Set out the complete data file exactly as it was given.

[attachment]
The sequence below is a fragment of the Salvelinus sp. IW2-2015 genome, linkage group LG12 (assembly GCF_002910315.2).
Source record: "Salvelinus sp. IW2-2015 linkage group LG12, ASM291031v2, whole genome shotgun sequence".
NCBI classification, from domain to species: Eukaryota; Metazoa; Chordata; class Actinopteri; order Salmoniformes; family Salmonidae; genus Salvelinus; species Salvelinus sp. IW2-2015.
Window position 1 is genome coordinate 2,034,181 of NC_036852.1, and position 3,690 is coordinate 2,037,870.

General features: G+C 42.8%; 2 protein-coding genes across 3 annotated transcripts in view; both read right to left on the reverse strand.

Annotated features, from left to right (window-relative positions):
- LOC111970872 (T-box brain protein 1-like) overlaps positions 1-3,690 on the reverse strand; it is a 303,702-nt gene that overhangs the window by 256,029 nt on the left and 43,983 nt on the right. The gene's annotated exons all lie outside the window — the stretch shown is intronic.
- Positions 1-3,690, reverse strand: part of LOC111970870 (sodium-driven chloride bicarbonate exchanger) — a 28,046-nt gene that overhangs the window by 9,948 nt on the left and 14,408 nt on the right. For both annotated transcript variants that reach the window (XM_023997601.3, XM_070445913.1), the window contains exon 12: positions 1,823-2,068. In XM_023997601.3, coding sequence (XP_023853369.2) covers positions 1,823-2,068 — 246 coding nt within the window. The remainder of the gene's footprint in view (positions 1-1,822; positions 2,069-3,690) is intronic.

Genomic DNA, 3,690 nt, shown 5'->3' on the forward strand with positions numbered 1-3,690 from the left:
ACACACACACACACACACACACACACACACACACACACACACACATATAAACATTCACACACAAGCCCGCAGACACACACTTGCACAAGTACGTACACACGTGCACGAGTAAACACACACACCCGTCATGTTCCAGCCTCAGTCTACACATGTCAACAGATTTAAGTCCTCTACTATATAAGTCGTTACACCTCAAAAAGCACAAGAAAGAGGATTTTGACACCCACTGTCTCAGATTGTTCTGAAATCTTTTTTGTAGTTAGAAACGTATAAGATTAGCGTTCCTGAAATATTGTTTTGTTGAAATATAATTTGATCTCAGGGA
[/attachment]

The sequence below is a fragment of the Salvelinus sp. IW2-2015 genome, linkage group LG12 (assembly GCF_002910315.2).
Source record: "Salvelinus sp. IW2-2015 linkage group LG12, ASM291031v2, whole genome shotgun sequence".
NCBI classification, from domain to species: Eukaryota; Metazoa; Chordata; class Actinopteri; order Salmoniformes; family Salmonidae; genus Salvelinus; species Salvelinus sp. IW2-2015.
Window position 1 is genome coordinate 2,034,181 of NC_036852.1, and position 3,690 is coordinate 2,037,870.

General features: G+C 42.8%; 2 protein-coding genes across 3 annotated transcripts in view; both read right to left on the reverse strand.

Annotated features, from left to right (window-relative positions):
- LOC111970872 (T-box brain protein 1-like) overlaps positions 1-3,690 on the reverse strand; it is a 303,702-nt gene that overhangs the window by 256,029 nt on the left and 43,983 nt on the right. The gene's annotated exons all lie outside the window — the stretch shown is intronic.
- Positions 1-3,690, reverse strand: part of LOC111970870 (sodium-driven chloride bicarbonate exchanger) — a 28,046-nt gene that overhangs the window by 9,948 nt on the left and 14,408 nt on the right. For both annotated transcript variants that reach the window (XM_023997601.3, XM_070445913.1), the window contains exon 12: positions 1,823-2,068. In XM_023997601.3, coding sequence (XP_023853369.2) covers positions 1,823-2,068 — 246 coding nt within the window. The remainder of the gene's footprint in view (positions 1-1,822; positions 2,069-3,690) is intronic.

Genomic DNA, 3,690 nt, shown 5'->3' on the forward strand with positions numbered 1-3,690 from the left:
ACACACACACACACACACACACACACACACACACACACACACACATATAAACATTCACACACAAGCCCGCAGACACACACTTGCACAAGTACGTACACACGTGCACGAGTAAACACACACACCCGTCATGTTCCAGCCTCAGTCTACACATGTCAACAGATTTAAGTCCTCTACTATATAAGTCGTTACACCTCAAAAAGCACAAGAAAGAGGATTTTGACACCCACTGTCTCAGATTGTTCTGAAATCTTTTTTGTAGTTAGAAACGTATAAGATTAGCGTTCCTGAAATATTGTTTTGTTGAAATATAATTTGATCTCAGGGA